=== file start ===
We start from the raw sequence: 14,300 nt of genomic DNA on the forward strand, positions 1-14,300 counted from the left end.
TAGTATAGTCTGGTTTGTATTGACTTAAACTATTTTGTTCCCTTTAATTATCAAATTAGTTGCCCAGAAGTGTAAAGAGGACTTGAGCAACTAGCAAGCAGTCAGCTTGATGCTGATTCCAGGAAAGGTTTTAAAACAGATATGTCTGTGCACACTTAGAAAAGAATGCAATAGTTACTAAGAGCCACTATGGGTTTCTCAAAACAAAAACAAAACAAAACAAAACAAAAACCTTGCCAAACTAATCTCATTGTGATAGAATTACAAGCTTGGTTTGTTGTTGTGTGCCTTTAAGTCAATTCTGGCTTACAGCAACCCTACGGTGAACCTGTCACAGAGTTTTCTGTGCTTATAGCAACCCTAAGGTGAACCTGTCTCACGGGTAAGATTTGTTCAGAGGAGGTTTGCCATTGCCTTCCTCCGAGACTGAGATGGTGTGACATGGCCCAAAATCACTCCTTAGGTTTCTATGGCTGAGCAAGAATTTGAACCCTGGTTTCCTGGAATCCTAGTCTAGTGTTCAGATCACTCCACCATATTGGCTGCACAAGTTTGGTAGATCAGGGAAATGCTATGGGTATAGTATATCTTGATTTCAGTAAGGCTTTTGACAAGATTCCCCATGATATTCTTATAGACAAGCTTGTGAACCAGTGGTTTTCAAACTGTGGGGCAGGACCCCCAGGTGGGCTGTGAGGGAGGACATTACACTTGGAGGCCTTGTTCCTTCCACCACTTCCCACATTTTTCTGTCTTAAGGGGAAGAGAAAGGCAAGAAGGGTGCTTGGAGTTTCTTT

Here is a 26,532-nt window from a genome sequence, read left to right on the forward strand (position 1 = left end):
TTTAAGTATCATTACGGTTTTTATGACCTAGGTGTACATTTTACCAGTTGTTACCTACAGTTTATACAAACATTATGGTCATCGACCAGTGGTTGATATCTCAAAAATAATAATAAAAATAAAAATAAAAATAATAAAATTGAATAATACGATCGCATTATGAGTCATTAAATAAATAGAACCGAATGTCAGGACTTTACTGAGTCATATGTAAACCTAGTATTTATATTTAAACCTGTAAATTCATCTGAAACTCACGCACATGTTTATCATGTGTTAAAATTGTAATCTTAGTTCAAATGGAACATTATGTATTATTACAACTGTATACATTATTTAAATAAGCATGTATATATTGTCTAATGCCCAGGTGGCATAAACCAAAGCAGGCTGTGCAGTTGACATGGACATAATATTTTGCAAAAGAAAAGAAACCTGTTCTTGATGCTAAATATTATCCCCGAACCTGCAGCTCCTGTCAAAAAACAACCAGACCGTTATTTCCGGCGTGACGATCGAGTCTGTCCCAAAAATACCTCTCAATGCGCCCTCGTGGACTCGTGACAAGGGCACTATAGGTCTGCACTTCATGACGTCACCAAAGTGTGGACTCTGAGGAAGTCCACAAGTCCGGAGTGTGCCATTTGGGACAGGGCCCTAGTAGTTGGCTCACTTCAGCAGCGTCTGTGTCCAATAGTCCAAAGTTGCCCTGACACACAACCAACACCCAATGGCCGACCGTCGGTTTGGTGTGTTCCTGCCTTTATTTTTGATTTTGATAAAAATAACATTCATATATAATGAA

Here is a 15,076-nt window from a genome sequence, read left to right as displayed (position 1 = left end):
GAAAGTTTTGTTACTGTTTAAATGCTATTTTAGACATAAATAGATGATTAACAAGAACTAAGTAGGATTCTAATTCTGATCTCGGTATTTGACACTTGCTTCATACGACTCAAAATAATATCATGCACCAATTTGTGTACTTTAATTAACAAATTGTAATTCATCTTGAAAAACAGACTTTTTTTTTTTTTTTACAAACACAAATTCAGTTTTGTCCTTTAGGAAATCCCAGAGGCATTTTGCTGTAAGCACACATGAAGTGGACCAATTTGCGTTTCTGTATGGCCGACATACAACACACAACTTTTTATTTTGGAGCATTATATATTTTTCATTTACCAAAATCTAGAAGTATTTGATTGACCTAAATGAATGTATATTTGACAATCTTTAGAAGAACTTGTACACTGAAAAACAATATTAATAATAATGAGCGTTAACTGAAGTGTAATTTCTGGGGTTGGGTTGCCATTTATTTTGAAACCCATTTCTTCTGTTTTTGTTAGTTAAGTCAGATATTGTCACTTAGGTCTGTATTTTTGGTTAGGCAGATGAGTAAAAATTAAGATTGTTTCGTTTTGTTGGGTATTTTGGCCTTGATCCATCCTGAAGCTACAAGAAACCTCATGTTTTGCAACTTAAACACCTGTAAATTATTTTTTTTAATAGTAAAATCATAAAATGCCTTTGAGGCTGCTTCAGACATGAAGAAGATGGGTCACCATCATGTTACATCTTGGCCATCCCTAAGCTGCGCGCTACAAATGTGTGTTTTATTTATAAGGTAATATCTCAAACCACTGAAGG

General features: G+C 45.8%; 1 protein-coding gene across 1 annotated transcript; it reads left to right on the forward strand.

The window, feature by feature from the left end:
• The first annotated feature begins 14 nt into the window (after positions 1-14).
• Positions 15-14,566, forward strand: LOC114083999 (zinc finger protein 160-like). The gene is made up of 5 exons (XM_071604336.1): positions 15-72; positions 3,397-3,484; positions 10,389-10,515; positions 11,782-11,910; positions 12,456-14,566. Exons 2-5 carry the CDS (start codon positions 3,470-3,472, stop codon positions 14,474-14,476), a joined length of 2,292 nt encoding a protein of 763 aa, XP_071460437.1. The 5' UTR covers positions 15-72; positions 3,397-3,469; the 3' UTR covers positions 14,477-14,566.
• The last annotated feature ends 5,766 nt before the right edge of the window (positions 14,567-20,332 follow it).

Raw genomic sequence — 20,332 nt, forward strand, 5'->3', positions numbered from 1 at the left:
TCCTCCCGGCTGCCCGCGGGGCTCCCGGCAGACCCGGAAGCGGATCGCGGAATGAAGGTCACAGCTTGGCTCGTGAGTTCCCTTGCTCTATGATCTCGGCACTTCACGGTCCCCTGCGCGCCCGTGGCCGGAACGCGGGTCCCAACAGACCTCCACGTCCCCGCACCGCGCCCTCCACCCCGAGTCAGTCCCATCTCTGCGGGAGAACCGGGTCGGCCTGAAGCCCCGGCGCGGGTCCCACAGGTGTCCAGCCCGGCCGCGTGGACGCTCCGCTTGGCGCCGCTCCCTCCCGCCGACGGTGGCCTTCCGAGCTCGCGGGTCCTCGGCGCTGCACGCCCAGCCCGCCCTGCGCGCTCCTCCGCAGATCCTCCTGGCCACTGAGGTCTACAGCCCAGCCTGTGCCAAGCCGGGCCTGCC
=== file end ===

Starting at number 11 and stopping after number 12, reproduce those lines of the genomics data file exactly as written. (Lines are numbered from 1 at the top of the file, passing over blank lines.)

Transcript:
• The last annotated feature ends 5,766 nt before the right edge of the window (positions 14,567-20,332 follow it).

Raw genomic sequence — 20,332 nt, forward strand, 5'->3', positions numbered from 1 at the left: